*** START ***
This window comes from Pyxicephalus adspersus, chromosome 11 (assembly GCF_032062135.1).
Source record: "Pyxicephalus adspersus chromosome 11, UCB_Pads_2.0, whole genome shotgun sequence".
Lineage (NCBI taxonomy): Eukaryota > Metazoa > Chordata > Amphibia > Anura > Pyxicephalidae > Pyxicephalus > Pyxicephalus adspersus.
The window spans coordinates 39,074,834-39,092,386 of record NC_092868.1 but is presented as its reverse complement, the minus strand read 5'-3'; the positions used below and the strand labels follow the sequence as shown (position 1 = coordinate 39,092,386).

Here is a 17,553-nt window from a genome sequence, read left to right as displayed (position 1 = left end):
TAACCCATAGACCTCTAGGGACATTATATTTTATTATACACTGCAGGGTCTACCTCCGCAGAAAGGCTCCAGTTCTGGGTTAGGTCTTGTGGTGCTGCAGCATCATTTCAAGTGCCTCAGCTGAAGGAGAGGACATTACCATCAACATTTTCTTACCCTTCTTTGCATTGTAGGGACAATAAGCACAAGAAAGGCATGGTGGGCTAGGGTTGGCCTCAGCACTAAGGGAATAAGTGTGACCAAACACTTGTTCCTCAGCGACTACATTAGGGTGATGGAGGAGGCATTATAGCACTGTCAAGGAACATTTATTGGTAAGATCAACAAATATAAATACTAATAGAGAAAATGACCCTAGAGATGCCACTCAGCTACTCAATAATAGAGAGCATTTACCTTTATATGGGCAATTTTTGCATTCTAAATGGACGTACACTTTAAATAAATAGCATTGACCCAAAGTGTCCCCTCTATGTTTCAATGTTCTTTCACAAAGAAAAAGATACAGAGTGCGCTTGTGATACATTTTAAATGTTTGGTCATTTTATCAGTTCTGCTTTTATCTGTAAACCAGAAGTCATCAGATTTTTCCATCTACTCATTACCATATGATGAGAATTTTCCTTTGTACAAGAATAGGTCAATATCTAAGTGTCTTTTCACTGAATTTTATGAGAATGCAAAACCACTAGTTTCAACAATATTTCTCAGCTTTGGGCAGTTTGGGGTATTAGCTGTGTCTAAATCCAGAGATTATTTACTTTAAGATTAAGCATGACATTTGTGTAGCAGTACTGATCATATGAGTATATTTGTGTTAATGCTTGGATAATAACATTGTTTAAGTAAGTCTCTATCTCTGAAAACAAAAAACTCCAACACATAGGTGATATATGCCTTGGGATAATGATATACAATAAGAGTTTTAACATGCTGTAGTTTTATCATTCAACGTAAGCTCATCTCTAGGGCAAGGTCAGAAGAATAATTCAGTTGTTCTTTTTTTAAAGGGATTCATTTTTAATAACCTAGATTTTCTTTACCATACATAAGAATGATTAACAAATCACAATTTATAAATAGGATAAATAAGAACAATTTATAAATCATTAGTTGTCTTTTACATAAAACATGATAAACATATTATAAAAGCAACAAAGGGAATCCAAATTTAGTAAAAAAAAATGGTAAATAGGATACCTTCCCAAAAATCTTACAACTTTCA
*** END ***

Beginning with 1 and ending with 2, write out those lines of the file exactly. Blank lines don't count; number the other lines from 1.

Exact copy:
This window comes from Pyxicephalus adspersus, chromosome 11 (assembly GCF_032062135.1).
Source record: "Pyxicephalus adspersus chromosome 11, UCB_Pads_2.0, whole genome shotgun sequence".